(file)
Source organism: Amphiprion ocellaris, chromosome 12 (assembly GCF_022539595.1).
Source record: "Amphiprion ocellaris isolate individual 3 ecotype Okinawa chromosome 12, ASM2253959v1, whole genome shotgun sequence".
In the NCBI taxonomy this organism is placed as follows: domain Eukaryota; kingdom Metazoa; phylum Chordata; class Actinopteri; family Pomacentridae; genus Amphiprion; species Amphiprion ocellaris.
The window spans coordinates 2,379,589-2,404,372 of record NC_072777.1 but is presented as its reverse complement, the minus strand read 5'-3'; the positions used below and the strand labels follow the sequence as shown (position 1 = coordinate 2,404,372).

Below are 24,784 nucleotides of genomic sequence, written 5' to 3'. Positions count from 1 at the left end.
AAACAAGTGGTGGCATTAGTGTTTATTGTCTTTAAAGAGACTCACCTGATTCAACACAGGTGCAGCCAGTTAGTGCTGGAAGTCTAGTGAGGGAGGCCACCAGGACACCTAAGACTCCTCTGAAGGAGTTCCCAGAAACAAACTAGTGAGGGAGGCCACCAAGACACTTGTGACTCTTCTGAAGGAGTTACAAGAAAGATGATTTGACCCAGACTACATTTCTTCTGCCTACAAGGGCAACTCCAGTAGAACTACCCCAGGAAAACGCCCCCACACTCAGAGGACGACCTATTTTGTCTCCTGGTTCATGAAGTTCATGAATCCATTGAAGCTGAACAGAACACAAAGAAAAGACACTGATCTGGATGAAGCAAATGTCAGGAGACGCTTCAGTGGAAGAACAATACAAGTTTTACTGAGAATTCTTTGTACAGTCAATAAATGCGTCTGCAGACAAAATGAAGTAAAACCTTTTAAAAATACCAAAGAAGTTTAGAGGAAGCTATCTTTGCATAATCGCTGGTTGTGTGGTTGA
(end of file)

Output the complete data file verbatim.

Source organism: Amphiprion ocellaris, chromosome 12 (assembly GCF_022539595.1).
Source record: "Amphiprion ocellaris isolate individual 3 ecotype Okinawa chromosome 12, ASM2253959v1, whole genome shotgun sequence".
In the NCBI taxonomy this organism is placed as follows: domain Eukaryota; kingdom Metazoa; phylum Chordata; class Actinopteri; family Pomacentridae; genus Amphiprion; species Amphiprion ocellaris.
The window spans coordinates 2,379,589-2,404,372 of record NC_072777.1 but is presented as its reverse complement, the minus strand read 5'-3'; the positions used below and the strand labels follow the sequence as shown (position 1 = coordinate 2,404,372).

Below are 24,784 nucleotides of genomic sequence, written 5' to 3'. Positions count from 1 at the left end.
AAACAAGTGGTGGCATTAGTGTTTATTGTCTTTAAAGAGACTCACCTGATTCAACACAGGTGCAGCCAGTTAGTGCTGGAAGTCTAGTGAGGGAGGCCACCAGGACACCTAAGACTCCTCTGAAGGAGTTCCCAGAAACAAACTAGTGAGGGAGGCCACCAAGACACTTGTGACTCTTCTGAAGGAGTTACAAGAAAGATGATTTGACCCAGACTACATTTCTTCTGCCTACAAGGGCAACTCCAGTAGAACTACCCCAGGAAAACGCCCCCACACTCAGAGGACGACCTATTTTGTCTCCTGGTTCATGAAGTTCATGAATCCATTGAAGCTGAACAGAACACAAAGAAAAGACACTGATCTGGATGAAGCAAATGTCAGGAGACGCTTCAGTGGAAGAACAATACAAGTTTTACTGAGAATTCTTTGTACAGTCAATAAATGCGTCTGCAGACAAAATGAAGTAAAACCTTTTAAAAATACCAAAGAAGTTTAGAGGAAGCTATCTTTGCATAATCGCTGGTTGTGTGGTTGA